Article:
Opposition parties in Limpopo are baying for premier Stan Mathabatha’s blood after the South African Quarterly Labour Survey showed that Limpopo recorded the highest job losses of any province in the last quarter of the last financial year.
The stats indicated that during the last three months of 2019, about 35,000 more people lost their jobs in Limpopo. To rub salt to into the wound, the stats also revealed that more than 77,000 people have since lost their jobs in the province last year – a move that sent shockwaves through the province.
The latest expanded unemployment rate, rose 2.1% to 44%.
The total Limpopo labour force was recorded at 1.821 million people and out of these, 391,000 individuals were unable to find work, while 531,000 persons have given up looking for a job altogether, revealed the stats.
The latest revelation has opened a big debate among political parties and individuals in the province.
The DA was the first to react, saying it was time for the ANC government in Limpopo to do introspection on the kind of service it provides.
“The bottom line is that people of Limpopo are becoming poorer, and the provincial economy is shrinking and excludes more and more people from accessing economic opportunities,” DA provincial leader Jacques Smalle said yesterday.
Smalle said the stats proved beyond any shadow of doubt that the people of Limpopo were faced with an acute bleak economic outlook. He said the stats were a direct result of the ANC government’s disastrous management of the economy.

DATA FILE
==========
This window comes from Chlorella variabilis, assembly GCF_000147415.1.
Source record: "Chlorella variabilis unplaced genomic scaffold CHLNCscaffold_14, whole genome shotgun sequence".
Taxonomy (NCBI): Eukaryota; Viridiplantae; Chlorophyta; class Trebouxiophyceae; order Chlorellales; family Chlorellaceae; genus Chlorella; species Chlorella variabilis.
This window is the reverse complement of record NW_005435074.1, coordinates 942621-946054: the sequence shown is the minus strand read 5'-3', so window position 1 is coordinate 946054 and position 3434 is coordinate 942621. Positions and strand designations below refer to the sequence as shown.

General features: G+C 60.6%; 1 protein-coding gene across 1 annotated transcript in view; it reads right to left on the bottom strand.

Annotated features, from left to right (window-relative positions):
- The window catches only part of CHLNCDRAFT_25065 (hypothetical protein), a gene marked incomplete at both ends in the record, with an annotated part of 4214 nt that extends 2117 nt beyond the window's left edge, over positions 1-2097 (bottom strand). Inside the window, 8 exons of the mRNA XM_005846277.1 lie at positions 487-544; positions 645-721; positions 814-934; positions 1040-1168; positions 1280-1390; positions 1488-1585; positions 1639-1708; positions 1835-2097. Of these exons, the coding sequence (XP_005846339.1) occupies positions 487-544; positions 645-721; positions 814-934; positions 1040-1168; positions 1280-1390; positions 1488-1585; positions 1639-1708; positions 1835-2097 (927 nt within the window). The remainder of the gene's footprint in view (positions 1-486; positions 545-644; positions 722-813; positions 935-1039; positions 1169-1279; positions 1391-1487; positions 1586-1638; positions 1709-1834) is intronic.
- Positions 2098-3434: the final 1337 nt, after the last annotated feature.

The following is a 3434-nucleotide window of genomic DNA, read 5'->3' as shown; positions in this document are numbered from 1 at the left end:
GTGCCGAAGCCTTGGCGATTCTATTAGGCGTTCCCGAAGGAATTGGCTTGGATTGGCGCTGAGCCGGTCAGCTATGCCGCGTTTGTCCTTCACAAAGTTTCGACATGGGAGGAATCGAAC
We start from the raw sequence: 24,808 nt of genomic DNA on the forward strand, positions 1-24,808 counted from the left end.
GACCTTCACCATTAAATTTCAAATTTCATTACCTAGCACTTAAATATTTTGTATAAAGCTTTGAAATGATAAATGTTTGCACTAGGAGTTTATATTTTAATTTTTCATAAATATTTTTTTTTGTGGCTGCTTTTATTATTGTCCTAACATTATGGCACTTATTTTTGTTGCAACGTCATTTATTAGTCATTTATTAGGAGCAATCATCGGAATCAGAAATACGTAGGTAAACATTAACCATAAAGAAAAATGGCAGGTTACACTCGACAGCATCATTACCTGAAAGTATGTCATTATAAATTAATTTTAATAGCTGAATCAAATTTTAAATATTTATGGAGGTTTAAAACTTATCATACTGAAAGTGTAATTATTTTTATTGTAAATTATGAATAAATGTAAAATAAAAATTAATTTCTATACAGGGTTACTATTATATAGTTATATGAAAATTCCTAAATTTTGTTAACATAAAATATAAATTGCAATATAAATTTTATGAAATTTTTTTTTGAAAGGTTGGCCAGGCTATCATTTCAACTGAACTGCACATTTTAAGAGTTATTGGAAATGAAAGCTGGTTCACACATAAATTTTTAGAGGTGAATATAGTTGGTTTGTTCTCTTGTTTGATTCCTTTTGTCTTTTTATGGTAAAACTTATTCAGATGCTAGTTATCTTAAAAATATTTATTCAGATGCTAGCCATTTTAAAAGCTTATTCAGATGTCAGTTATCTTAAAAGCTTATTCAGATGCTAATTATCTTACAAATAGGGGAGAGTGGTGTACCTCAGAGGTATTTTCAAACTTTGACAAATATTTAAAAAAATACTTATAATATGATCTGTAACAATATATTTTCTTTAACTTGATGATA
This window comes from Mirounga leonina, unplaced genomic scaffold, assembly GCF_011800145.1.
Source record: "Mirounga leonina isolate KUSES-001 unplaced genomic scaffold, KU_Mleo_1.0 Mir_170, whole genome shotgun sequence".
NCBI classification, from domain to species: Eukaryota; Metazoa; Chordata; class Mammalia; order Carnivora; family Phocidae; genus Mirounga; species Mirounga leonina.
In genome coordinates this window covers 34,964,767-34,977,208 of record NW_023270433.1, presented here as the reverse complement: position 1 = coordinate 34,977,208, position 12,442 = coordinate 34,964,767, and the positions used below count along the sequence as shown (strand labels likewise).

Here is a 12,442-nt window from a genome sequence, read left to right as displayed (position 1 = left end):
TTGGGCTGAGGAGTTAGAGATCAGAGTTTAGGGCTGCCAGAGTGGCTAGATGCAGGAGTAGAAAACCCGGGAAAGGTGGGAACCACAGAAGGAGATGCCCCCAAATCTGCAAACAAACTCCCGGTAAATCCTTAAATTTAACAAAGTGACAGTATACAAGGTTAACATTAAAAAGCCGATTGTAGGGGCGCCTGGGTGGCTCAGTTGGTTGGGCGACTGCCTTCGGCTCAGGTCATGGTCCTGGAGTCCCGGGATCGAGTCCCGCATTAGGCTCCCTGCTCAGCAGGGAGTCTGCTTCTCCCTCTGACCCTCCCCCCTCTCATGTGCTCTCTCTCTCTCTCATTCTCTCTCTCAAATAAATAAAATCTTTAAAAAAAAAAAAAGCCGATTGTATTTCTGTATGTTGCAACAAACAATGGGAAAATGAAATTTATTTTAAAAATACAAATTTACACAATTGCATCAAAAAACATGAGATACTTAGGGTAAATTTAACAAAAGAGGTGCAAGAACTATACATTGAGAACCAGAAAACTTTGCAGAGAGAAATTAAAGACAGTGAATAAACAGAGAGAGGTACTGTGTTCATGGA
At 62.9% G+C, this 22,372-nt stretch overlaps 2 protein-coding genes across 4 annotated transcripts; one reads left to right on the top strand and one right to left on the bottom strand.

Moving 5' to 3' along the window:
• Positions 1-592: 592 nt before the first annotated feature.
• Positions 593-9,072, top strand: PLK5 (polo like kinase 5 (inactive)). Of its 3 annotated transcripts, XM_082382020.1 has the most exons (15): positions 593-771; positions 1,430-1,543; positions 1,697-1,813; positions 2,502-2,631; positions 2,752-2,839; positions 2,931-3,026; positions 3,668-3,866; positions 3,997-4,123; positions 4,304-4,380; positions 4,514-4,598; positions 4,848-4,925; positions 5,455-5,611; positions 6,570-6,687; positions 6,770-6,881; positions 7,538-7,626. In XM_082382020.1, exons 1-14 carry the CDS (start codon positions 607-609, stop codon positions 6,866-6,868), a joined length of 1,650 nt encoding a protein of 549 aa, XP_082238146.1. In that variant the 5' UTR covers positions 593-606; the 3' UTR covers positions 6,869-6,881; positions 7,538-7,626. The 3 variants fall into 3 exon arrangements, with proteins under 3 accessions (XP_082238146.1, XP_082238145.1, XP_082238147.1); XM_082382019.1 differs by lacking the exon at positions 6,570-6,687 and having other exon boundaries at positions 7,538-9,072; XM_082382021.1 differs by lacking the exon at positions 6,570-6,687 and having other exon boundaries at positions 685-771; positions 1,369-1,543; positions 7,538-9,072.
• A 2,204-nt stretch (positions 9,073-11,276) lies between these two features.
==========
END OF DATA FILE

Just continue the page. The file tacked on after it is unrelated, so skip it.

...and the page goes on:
“Under Premier Stan Mathabatha, the executive continues to spend state funds irregularly and recklessly, with impunity. This resulted in the province experiencing an acute unemployment rate, [more] than any province in the country. During the past 12 months, Limpopo’s unemployment rate increased by 6.6%, from 16.5% in October to December 2018, to 23.1% for the same period in 2019,” said Smalle.
“Job losses were experienced across all sectors, but the trade sector shed about 51,000 jobs during the last quarter. The trade sectors comprises mainly of the private sector and entrepreneurs.”
The Economic Freedom Fighters, the official opposition in the province, said it was time for Mathabatha’s executive to shape up or ship out.
“We cannot afford to be led by a government that takes jobs away from its people. Maybe it’s time for the EFF to be given time to show the ANC how it is done,” said EFF provincial secretary, George Raphela yesterday.
Mathabatha’s spokesperson, Kenny Mathivha, said the high unemployment was due to the fact that the province was still suffering from the “Bantustan era” and the many immigrants from Zimbabwe, Botswana and Mozambique, who compete for the few available jobs in the agricultural sector.
“Government is the highest employment agency. But it must be borne in mind that we are a rural province wherein employment drivers continue to be agriculture and services,” said Mathivha. “We haven’t had adequate rains in the recent past and, therefore, seasonal agricultural jobs will soon be lost. That is why in the next few days possibilities are there that the province could be declared a disaster area.”